Emergence Decree to Be Extended, But Protests Won’t Be Banned

A protester on July 18, 2020, holds a sign urging the government not to use the coronavirus as an excuse to maintain the Emergency Decree.

BANGKOK  — The government said political gatherings won’t be banned under the Emergency Decree, which was extended yet again on Wednesday.

Prime Minister Prayut Chan-o-cha approved the proposal earlier today, extending the decree to the end of August. Government officials insist the emergency measures are for guarding against the resurgence of the coronavirus and unrelated to the ongoing protests.

“The only tool that guarantees economic measures to be balanced against public health concerns is the Emergency Decree,” Gen. Somsak Rungsita, secretary-general of the National Security Council, said Wednesday. “Therefore, we must extend it for another month.” 

The extension will be formally endorsed by the Cabinet in their next meeting. Gen. Somsak said the decree will no longer ban gatherings.

“This shows that the emergency decree has the sole and pure intention of controlling the disease,” Somsak said. 

He added that demonstrators must still abide by other laws related to public assemblies.

A large anti-government protest on Saturday drew an estimate of as many as 2,500. Student activists announced that more rallies will take place from this week through August.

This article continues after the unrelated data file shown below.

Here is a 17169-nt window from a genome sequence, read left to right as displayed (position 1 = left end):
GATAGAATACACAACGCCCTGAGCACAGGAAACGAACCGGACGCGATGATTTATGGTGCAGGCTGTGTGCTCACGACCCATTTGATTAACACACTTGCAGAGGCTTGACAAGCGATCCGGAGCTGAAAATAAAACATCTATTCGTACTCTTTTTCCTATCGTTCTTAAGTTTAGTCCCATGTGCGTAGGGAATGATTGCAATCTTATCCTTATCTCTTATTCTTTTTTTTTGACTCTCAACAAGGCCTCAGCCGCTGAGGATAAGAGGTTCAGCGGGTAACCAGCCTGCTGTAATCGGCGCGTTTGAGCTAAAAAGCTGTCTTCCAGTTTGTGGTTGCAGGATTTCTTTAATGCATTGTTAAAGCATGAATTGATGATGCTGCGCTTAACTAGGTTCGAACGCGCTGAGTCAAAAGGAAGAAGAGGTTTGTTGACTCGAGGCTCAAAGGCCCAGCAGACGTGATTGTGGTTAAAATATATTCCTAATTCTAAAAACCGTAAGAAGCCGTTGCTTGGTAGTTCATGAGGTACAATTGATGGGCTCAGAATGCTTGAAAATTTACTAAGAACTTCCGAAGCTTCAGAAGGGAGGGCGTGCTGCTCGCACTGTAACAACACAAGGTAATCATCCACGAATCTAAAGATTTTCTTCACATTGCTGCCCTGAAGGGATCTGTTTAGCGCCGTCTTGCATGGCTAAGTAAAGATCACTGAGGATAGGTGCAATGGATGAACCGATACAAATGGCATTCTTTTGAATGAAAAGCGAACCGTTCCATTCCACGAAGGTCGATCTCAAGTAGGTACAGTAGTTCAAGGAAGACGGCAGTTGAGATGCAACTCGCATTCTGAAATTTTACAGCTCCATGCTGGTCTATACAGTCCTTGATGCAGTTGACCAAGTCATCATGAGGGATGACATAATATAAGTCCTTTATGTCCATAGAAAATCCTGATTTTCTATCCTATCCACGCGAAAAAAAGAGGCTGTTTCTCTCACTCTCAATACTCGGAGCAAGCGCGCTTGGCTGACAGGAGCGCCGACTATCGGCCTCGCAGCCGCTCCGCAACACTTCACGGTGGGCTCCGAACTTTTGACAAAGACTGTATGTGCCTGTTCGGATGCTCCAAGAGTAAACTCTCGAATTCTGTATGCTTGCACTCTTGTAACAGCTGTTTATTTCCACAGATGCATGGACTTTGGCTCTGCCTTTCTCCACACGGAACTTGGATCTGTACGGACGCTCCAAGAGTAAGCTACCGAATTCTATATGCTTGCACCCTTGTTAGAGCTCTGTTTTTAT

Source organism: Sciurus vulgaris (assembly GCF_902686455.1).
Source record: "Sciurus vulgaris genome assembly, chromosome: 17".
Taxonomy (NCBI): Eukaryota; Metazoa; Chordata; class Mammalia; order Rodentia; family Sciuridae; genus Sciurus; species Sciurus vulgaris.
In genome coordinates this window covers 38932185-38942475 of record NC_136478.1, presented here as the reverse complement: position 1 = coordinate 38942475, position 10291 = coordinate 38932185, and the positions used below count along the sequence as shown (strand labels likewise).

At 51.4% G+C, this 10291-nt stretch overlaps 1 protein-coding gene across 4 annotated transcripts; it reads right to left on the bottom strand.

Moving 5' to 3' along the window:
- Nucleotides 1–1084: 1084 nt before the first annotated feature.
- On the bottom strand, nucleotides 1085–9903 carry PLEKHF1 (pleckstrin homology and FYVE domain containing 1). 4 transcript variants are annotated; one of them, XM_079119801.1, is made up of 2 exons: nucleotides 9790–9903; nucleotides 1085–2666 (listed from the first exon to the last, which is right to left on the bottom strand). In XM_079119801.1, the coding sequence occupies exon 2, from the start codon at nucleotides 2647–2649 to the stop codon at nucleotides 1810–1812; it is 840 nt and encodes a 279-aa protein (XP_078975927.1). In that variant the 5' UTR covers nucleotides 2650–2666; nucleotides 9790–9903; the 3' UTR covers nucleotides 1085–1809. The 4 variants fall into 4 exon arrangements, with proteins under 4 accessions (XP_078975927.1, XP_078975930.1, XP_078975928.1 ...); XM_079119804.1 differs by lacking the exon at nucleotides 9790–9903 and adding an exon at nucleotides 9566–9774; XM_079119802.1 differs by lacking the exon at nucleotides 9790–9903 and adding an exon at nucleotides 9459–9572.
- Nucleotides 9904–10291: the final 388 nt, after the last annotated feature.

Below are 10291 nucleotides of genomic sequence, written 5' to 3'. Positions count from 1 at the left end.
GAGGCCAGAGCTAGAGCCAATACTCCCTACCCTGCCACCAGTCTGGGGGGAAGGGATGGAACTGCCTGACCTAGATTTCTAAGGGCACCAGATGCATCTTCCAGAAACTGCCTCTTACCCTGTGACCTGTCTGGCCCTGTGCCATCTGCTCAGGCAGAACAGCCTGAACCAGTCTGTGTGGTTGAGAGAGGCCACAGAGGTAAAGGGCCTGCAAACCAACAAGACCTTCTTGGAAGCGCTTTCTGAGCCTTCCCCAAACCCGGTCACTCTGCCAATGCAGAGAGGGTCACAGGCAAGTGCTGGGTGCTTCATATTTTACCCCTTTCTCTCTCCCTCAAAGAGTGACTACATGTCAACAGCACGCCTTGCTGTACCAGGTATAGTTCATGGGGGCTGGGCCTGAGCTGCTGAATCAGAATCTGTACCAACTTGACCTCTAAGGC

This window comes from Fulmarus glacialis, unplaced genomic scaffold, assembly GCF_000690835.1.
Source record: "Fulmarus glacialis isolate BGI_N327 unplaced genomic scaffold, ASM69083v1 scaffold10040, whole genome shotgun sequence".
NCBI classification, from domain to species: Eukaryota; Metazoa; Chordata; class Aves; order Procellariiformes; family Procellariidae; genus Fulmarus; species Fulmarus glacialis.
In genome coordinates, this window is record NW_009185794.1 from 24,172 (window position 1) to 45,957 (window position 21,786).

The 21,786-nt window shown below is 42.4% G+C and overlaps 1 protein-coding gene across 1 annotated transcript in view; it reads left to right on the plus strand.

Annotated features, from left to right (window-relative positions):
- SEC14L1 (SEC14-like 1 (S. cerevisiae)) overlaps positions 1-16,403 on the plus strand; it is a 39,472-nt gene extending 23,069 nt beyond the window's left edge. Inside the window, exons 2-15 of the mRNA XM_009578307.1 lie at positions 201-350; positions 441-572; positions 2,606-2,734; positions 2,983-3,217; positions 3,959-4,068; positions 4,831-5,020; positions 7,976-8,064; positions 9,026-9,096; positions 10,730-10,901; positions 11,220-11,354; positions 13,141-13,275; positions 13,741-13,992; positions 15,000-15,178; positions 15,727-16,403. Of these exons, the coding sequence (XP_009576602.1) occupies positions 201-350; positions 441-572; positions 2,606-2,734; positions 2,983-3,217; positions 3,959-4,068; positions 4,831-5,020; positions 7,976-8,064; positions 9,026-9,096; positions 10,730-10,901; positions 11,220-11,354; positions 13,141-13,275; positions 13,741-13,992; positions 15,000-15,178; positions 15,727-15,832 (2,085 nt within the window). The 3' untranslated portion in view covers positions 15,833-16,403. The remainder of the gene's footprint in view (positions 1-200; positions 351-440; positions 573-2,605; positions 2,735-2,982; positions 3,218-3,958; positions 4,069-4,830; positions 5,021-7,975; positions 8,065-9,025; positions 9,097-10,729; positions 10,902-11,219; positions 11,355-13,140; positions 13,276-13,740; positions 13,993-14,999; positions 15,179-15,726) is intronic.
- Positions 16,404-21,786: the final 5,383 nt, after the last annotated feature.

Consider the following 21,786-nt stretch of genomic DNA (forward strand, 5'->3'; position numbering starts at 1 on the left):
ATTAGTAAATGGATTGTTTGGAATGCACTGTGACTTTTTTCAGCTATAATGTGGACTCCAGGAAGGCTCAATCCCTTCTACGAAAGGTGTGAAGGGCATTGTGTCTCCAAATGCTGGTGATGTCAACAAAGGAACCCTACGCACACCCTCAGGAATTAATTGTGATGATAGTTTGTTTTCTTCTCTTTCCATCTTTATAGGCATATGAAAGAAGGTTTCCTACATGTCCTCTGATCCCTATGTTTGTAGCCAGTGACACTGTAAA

Taweesin Visanuyothin, spokesman for the government’s pandemic center, said the decree extension is necessary to control travel in and out of the country, track down people for quarantine, implement “surveillance of suspicious persons,” and prevent the coronavirus outbreak. 

“The emergency decree is an important tool in our preparation to transition into the New Normal until there can be more laws to support it,” he said.

Taweesin also said that “Phase 6” of coronavirus measures will allow some foreigners to enter the country as long as they quarantine for 14 days. 

Eligible under this measure are businessmen and experts from Japan, China, South Korea, Singapore, and Hong Kong; workers with work permits from Myanmar, Laos, and Cambodia; and foreign film crews who pass medical examinations, and they must also allow a government health official to be on the set with them. 

The spokesman added that  7,207 people in Rayong tested negative for the coronavirus; the province-wide test efforts were conducted after an infected Egyptian airman was allowed to leave his quarantine there and visit public places in early July.